As we warm up to a general election,  I want to dwell on the positive moves we have seen from the current government in trying to achieving the cost savings in public sector IT spend.

Last year the UK Government CIO, John Suffolk pushed out a world leading (in my opinion) policy revision on Open Standards, Open Source and Reuse in UK Government IT.  Rather than issue the policy then let it gather dust on the shelf, the Policy was refreshed a couple of weeks ago with some amendments to close the loop holes that current buyers and suppliers were using to conduct "business as usual". I have been a regular supporter of the Policy but critical of the fact that it is not enforced.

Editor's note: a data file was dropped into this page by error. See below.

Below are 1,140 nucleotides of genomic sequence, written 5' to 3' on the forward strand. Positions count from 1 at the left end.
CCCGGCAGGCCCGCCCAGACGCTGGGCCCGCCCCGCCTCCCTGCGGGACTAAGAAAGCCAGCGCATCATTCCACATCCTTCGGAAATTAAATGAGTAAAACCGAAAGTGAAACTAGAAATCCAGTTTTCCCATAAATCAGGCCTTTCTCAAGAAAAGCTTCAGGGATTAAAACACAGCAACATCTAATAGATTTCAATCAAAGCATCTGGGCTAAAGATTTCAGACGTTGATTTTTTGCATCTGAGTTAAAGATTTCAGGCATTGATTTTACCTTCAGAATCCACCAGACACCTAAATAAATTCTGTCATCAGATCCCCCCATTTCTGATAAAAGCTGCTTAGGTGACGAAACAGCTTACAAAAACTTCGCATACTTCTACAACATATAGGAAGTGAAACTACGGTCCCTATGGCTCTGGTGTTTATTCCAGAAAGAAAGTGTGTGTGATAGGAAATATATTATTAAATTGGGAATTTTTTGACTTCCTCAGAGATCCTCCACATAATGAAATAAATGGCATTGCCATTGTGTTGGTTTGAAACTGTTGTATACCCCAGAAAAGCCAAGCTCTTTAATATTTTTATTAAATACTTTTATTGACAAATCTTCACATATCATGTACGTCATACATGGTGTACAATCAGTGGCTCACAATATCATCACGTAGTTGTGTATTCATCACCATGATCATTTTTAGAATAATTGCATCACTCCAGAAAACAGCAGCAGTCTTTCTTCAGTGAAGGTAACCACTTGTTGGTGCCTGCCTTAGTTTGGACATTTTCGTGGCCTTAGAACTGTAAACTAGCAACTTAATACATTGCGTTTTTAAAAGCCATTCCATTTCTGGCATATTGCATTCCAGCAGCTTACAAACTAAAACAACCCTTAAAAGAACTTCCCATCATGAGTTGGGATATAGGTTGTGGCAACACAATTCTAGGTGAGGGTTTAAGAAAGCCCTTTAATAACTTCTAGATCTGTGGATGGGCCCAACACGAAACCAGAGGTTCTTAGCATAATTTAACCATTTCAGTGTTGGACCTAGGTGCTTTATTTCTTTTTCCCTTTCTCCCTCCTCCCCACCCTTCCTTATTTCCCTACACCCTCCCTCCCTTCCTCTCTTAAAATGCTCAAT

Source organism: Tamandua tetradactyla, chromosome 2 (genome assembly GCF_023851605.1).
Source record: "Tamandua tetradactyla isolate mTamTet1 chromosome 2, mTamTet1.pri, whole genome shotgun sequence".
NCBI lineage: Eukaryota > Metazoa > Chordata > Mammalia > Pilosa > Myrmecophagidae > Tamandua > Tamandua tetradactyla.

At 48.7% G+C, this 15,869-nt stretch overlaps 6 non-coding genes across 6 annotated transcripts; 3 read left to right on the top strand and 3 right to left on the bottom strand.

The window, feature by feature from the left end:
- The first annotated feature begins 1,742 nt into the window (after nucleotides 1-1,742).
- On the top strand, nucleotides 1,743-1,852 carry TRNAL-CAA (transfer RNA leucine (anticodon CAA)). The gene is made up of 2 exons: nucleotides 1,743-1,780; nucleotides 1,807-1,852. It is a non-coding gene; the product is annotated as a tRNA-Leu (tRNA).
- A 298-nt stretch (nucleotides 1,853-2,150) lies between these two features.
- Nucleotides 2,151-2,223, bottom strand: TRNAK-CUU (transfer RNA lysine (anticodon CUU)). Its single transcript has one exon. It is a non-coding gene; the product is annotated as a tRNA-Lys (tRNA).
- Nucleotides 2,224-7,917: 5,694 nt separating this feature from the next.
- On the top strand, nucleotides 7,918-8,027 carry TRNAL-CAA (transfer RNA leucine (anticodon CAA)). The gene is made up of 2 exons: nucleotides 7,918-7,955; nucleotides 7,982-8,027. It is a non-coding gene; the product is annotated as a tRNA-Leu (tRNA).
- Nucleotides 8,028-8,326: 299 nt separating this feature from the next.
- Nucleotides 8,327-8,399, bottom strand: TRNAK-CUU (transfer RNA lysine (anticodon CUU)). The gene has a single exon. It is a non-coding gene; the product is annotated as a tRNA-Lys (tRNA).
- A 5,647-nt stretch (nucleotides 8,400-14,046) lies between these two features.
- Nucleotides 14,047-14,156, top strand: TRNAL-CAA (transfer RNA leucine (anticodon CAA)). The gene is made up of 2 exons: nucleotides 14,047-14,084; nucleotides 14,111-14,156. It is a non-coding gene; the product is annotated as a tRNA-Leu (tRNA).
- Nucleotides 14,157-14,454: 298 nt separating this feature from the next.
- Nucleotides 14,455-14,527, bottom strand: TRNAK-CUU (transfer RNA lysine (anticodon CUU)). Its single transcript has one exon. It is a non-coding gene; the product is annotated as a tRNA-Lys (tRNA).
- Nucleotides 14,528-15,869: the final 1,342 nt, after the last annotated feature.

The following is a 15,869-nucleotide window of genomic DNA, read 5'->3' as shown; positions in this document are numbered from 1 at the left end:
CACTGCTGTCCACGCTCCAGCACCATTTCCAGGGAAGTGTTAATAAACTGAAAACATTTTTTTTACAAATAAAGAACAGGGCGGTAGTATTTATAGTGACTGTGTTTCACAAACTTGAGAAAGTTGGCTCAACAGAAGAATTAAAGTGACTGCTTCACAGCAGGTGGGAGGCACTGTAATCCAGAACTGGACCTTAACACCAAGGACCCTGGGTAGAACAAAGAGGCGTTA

Last week I attended an Intellect (Representing the UK Technology Industry) meeting where Rachel Gentry (Deputy Director, ICT Strategy & Policy at Cabinet Office) was briefing a group of around 30 mainly UK focused IT suppliers on the amendments to the Policy.  Now Ms Gentry seems like she could be an agent for change. She is no life time civil servant having spent most of her career in the private sector as a senior buyer for companies renowned for the procurement expertise such as Argo and DSG. Until recently she was also Deputy Director of ICT Commercial Delivery and the Office of Government Commerce, the body
that oversees procurement in central government, so she also knows how the wheels of Government procurement turn.

In Gentry's brief and refreshingly frank presentation and the Q&A that followed, it is clear that the Cabinet office is serious about change but also realistic about how hard it is to break the practices and tightly bound relationships that exist. Call me over-optimistic if you will, but I think we can do it.